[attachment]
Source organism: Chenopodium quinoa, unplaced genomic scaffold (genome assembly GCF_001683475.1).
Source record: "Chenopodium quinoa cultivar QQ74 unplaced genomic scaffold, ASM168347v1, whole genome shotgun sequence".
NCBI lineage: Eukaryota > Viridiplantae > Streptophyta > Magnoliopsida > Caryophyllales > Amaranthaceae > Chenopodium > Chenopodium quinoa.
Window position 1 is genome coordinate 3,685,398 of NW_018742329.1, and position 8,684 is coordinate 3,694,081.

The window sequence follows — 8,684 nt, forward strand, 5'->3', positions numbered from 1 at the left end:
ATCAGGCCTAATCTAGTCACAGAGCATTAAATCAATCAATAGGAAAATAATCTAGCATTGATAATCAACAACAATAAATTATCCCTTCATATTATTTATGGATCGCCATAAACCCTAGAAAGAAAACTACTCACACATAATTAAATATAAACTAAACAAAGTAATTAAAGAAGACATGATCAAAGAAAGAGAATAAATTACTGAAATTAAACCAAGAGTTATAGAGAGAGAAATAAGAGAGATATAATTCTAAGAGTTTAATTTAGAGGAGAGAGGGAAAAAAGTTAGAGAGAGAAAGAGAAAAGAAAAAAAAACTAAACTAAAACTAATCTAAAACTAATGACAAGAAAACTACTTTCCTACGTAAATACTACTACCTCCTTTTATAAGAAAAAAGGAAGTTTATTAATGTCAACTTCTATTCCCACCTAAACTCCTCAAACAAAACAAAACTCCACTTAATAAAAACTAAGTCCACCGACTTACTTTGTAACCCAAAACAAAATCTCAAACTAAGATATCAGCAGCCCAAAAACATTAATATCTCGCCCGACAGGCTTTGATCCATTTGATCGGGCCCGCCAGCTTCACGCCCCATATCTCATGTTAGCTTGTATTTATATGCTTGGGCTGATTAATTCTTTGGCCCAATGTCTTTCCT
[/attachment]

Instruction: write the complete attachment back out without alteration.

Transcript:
Source organism: Chenopodium quinoa, unplaced genomic scaffold (genome assembly GCF_001683475.1).
Source record: "Chenopodium quinoa cultivar QQ74 unplaced genomic scaffold, ASM168347v1, whole genome shotgun sequence".
NCBI lineage: Eukaryota > Viridiplantae > Streptophyta > Magnoliopsida > Caryophyllales > Amaranthaceae > Chenopodium > Chenopodium quinoa.
Window position 1 is genome coordinate 3,685,398 of NW_018742329.1, and position 8,684 is coordinate 3,694,081.

The window sequence follows — 8,684 nt, forward strand, 5'->3', positions numbered from 1 at the left end:
ATCAGGCCTAATCTAGTCACAGAGCATTAAATCAATCAATAGGAAAATAATCTAGCATTGATAATCAACAACAATAAATTATCCCTTCATATTATTTATGGATCGCCATAAACCCTAGAAAGAAAACTACTCACACATAATTAAATATAAACTAAACAAAGTAATTAAAGAAGACATGATCAAAGAAAGAGAATAAATTACTGAAATTAAACCAAGAGTTATAGAGAGAGAAATAAGAGAGATATAATTCTAAGAGTTTAATTTAGAGGAGAGAGGGAAAAAAGTTAGAGAGAGAAAGAGAAAAGAAAAAAAAACTAAACTAAAACTAATCTAAAACTAATGACAAGAAAACTACTTTCCTACGTAAATACTACTACCTCCTTTTATAAGAAAAAAGGAAGTTTATTAATGTCAACTTCTATTCCCACCTAAACTCCTCAAACAAAACAAAACTCCACTTAATAAAAACTAAGTCCACCGACTTACTTTGTAACCCAAAACAAAATCTCAAACTAAGATATCAGCAGCCCAAAAACATTAATATCTCGCCCGACAGGCTTTGATCCATTTGATCGGGCCCGCCAGCTTCACGCCCCATATCTCATGTTAGCTTGTATTTATATGCTTGGGCTGATTAATTCTTTGGCCCAATGTCTTTCCT